Lan S, Xu J, Wu Z, et al. Atlantoaxial Joint Distraction for the Treatment of Basilar Invagination: Clinical Outcomes and Radiographic Evaluation. World Neurosurg. 2018;111:e135-e141.
Lan, S., Xu, J., Wu, Z., Xia, H., Ma, X., Zhang, K., Ai, F., Wang, J., Yin, Q., Yi, H., & Duan, M. (2018). Atlantoaxial Joint Distraction for the Treatment of Basilar Invagination: Clinical Outcomes and Radiographic Evaluation. World Neurosurgery, 111, e135-e141. https://doi.org/10.1016/j.wneu.2017.12.013
Lan S, et al. Atlantoaxial Joint Distraction for the Treatment of Basilar Invagination: Clinical Outcomes and Radiographic Evaluation. World Neurosurg. 2018;111:e135-e141. PubMed PMID: 29248777.
* Article titles in AMA citation format should be in sentence-case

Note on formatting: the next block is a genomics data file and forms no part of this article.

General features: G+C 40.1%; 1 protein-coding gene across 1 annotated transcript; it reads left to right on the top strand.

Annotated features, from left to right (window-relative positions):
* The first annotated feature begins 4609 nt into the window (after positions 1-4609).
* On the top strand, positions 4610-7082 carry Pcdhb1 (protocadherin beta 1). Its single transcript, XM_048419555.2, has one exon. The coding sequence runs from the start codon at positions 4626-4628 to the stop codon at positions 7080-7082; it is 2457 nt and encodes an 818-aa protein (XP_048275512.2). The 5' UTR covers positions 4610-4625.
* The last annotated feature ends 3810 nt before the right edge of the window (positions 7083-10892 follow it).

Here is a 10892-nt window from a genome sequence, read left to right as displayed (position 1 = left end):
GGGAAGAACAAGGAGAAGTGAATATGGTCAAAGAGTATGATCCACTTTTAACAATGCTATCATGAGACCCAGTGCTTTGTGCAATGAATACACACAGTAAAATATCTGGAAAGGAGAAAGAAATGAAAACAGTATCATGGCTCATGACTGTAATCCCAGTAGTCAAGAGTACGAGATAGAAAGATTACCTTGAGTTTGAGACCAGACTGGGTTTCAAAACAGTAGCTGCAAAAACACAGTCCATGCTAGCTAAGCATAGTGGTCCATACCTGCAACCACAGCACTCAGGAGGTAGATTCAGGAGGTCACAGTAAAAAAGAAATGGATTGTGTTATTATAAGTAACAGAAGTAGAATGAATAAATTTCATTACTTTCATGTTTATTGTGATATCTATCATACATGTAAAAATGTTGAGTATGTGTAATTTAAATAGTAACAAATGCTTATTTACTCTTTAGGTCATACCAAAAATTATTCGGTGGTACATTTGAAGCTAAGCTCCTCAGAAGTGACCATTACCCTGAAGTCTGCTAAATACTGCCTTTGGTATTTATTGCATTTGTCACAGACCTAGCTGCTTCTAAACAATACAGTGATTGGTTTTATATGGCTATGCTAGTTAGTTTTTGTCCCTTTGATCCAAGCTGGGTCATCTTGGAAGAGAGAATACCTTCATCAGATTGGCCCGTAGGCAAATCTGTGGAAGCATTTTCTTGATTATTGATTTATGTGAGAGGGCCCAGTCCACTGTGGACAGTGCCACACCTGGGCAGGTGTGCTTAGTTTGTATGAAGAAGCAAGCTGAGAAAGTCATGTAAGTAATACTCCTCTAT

TY - JOUR T1 - Atlantoaxial Joint Distraction for the Treatment of Basilar Invagination: Clinical Outcomes and Radiographic Evaluation. AU - Lan,Sibin, AU - Xu,Junjie, AU - Wu,Zenghui, AU - Xia,Hong, AU - Ma,Xiangyang, AU - Zhang,Kai, AU - Ai,Fuzhi, AU - Wang,Jianhua, AU - Yin,Qingshui, AU - Yi,Honglei, AU - Duan,Mingyang, Y1 - 2017/12/14/ PY - 2017/07/01/received PY - 2017/12/01/revised PY - 2017/12/04/accepted PY - 2017/12/19/pubmed PY - 2018/5/19/medline PY - 2017/12/18/entrez KW - Basilar invagination KW - Decompression KW - Internal fixation KW - Transoral SP - e135 EP - e141 JF - World neurosurgery JO - World Neurosurg VL - 111 N2 - OBJECTIVE: To investigate the causes of partial remission in patients with basilar invagination (BI) and irreducible atlantoaxial dislocation (IAAD) treated with transoral atlantoaxial reduction plate (TARP) without odontoidectomy and quantify the distance of odontoid descent. METHODS: Between August 2010 and July 2012, 22 consecutive patients with BI with IAAD who underwent TARP surgery were reviewed. The preoperative and postoperative radiographic parameters were evaluated. Follow-up data and the symptom treatment interval (STI), defined as the interval between the onset of symptoms and surgical treatment, were assessed. Neurological function was evaluated as neurologic improvement, defined as ([Postoperative Japanese Orthopedic Association (JOA) score] - [Preoperative JOA score])/(17 - [Preoperative JOA score]). The patients were assigned to group A (<50%) or group B (≥50%) based on their level of neurologic improvement. RESULTS: All 22 patients improved clinically to varying degrees. The mean preoperative STI was 105.6 ± 67.6 months for group A and 45.3 ± 46.7 months for group B (P < 0.05). There were no significant between-group differences in follow-up (P > 0.05) or with respect to radiographic parameters (P > 0.05). Persistent brainstem compression was observed in 1 patient, whose symptoms were not adequately relieved after revision surgery (transoral odontoidectomy and posterior decompression and fusion). No fixation failure was observed. CONCLUSIONS: Descent of the odontoid process is useful for treating basilar invagination. TARP surgery without odontoidectomy may pull the dens caudally and ventrally to achieve sufficient decompression of the spinal cord. Neurologic improvement may be associated with STI. SN - 1878-8769 UR - https://www.unboundmedicine.com/medline/citation/29248777/Atlantoaxial_Joint_Distraction_for_the_Treatment_of_Basilar_Invagination:_Clinical_Outcomes_and_Radiographic_Evaluation_ L2 - https://linkinghub.elsevier.com/retrieve/pii/S1878-8750(17)32129-0 DB - PRIME DP - Unbound Medicine ER -